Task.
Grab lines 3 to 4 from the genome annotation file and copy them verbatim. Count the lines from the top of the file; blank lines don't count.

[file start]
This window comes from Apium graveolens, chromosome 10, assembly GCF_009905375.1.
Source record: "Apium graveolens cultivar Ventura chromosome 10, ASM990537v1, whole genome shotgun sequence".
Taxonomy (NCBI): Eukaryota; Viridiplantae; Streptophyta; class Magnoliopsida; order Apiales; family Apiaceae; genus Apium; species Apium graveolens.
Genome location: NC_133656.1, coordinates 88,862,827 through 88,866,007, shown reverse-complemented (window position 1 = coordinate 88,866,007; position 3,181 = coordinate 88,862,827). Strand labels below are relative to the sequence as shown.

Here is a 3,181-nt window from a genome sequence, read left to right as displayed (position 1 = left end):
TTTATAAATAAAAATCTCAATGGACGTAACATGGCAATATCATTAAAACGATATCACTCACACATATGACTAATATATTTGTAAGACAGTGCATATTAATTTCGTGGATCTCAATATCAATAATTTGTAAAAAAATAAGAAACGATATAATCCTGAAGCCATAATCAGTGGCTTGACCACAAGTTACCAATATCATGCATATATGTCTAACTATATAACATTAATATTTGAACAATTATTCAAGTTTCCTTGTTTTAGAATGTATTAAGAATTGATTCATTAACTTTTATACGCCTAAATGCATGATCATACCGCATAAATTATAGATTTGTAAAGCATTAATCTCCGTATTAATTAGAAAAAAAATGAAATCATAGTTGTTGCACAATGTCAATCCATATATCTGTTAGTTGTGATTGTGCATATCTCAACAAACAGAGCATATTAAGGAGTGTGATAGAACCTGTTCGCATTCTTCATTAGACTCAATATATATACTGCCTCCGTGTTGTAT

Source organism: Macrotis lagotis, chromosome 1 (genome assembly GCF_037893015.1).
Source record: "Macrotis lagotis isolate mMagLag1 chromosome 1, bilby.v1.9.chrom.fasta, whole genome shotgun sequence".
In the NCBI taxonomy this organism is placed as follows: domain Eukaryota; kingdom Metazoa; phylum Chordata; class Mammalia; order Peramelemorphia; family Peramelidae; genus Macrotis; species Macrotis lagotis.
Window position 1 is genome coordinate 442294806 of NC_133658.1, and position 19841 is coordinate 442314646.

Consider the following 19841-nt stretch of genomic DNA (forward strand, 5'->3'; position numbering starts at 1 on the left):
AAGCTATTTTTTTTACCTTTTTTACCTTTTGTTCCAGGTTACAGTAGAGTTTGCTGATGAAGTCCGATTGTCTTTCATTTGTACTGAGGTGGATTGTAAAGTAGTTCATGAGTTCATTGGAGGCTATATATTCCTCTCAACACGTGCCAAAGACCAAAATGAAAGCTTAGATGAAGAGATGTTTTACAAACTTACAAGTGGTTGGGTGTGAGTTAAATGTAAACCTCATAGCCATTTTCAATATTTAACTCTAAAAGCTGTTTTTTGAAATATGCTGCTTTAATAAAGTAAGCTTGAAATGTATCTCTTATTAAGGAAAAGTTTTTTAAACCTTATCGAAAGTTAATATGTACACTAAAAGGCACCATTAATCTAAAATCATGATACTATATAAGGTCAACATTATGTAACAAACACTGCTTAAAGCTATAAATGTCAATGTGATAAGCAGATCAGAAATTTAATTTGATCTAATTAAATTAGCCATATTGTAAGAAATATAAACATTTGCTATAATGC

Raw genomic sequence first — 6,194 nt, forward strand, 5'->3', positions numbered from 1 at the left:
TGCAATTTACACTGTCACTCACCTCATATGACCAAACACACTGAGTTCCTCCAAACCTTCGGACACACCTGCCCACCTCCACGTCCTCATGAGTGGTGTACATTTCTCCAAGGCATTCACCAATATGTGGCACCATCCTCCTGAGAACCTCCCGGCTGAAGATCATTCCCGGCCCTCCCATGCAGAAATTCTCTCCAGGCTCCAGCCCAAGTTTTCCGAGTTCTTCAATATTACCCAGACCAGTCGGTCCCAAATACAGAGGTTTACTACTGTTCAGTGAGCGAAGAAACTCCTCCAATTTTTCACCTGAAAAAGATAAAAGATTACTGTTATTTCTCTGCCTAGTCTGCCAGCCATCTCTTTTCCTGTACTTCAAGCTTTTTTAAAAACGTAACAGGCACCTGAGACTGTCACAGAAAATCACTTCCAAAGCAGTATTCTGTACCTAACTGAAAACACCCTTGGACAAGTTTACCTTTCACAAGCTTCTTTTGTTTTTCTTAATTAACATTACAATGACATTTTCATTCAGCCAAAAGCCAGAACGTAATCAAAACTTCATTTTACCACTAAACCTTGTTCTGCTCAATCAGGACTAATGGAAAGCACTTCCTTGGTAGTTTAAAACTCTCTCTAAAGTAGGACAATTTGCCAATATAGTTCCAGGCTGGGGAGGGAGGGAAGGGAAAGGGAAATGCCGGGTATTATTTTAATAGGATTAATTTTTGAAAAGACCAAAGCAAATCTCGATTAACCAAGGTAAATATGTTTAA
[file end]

Taxonomy (NCBI): Eukaryota; Viridiplantae; Streptophyta; class Magnoliopsida; order Apiales; family Apiaceae; genus Apium; species Apium graveolens.
Genome location: NC_133656.1, coordinates 88,862,827 through 88,866,007, shown reverse-complemented (window position 1 = coordinate 88,866,007; position 3,181 = coordinate 88,862,827). Strand labels below are relative to the sequence as shown.